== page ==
The webinar on “Minilateralism in the Indo-Pacific”, organised by the Indo-Pacific Circle in collaboration with the Centre for Public Policy Research (CPPR), delved into the evolving dynamics of minilateralism and the challenges and opportunities that lie ahead.

The discussion featured Dr. Jagannath Panda, Dr. Premesha Saha, Prof. Kei Koga as expert panelists and was moderated by Dr. Shreya Upadhyay.

Key takeaways from the discussion:

– Minilateralism is not a recent phenomenon and has emerged as a result of polarised power politics in the international arena.

– It is no longer limited to initiatives by major powers to consolidate their influence but is being used by countries as part of an effort to establish and solidify their identities in the international arena.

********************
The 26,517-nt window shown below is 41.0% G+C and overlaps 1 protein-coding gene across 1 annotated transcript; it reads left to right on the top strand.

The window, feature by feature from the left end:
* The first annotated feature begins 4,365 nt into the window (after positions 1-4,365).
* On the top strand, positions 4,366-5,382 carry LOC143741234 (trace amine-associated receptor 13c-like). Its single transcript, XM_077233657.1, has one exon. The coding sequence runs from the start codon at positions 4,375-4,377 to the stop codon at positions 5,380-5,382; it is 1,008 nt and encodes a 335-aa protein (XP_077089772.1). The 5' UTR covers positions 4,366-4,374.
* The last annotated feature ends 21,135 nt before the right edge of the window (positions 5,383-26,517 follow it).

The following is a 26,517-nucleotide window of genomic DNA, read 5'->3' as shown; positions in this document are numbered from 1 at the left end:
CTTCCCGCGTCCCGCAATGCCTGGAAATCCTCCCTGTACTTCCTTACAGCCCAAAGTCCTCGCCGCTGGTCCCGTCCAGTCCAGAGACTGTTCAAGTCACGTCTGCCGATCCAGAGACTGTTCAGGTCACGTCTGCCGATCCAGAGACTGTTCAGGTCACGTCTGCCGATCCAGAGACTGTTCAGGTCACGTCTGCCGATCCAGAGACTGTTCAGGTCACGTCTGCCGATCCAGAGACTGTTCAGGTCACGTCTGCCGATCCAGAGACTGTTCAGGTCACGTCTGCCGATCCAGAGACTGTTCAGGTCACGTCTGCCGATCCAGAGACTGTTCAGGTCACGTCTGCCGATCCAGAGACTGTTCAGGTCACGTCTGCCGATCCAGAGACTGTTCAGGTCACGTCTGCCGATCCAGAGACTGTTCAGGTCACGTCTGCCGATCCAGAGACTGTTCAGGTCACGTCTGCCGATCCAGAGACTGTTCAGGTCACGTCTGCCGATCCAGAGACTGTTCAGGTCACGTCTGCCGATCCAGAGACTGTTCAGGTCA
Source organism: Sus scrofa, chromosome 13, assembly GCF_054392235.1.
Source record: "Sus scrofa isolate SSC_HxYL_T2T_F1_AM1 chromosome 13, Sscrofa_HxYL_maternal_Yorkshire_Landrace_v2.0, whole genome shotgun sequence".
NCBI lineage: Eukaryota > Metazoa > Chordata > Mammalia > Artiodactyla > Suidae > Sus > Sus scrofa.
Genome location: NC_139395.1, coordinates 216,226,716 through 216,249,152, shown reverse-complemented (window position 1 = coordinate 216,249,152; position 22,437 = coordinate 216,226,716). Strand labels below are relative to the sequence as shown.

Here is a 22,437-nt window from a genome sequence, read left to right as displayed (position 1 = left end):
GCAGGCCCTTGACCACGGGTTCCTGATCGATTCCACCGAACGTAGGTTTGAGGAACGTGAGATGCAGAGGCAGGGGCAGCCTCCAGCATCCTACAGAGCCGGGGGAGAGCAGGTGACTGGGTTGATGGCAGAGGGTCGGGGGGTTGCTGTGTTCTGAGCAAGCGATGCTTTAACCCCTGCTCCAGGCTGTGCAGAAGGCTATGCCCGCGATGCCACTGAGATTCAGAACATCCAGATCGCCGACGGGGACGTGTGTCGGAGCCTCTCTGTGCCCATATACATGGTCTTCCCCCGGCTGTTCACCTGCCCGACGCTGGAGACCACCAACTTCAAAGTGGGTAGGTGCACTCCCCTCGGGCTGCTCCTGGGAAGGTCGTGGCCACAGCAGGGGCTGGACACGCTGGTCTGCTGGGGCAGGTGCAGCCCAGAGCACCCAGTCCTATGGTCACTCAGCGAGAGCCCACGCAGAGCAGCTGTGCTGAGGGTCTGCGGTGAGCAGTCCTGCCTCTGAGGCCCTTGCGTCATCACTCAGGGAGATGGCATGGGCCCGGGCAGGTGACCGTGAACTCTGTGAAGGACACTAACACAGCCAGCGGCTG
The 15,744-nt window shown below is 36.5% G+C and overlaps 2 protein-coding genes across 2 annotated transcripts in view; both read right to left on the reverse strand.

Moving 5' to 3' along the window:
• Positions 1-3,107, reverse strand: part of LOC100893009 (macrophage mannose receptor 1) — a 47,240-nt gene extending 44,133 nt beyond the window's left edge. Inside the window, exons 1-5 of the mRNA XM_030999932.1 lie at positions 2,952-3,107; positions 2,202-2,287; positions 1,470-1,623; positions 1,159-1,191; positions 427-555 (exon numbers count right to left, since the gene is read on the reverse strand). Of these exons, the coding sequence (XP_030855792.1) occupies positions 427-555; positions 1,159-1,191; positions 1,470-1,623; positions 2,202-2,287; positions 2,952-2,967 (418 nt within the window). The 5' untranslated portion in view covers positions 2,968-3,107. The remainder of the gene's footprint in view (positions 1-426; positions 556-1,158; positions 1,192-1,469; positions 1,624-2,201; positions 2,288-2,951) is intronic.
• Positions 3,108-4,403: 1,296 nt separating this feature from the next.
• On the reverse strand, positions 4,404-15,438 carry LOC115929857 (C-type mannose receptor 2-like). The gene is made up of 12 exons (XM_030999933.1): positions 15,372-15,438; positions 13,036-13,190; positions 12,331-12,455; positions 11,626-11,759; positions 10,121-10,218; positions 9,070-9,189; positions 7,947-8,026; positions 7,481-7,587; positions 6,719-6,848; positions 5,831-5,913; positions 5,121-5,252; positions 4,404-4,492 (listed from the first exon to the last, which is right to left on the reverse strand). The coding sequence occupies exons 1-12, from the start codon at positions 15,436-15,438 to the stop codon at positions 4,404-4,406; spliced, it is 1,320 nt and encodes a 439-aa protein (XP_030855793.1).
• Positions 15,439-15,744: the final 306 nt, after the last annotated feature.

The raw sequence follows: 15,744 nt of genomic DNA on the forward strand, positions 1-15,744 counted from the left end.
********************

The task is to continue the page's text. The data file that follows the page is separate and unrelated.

– Middle powers such as India, Japan, South Korea, and Singapore are emerging as centres of minilateralism.

– There is a global network of minilateral countries leading the way in international politics and this presents challenges to major powers.

– Through minilaterals, middle powers are seeking to have their voices heard while maintaining strategic autonomy. For example, India is involved in numerous minilateral arrangements, seeking issue-based partnerships without abandoning its stance of non-alignment.

– From a theoretical perspective, there are two types of minilateralism: functional and strategic. Functional minilateralism is issue-based, addressing specific concerns, whereas strategic minilateralism is broader and newly emerging, focusing on the balance of power and maintaining a rules-based order. Both types can evolve and change over time.

– Minilateralism is always welcome, as it articulates the national interests of smaller countries. However, this does not make larger multilateral platforms irrelevant but complements them.

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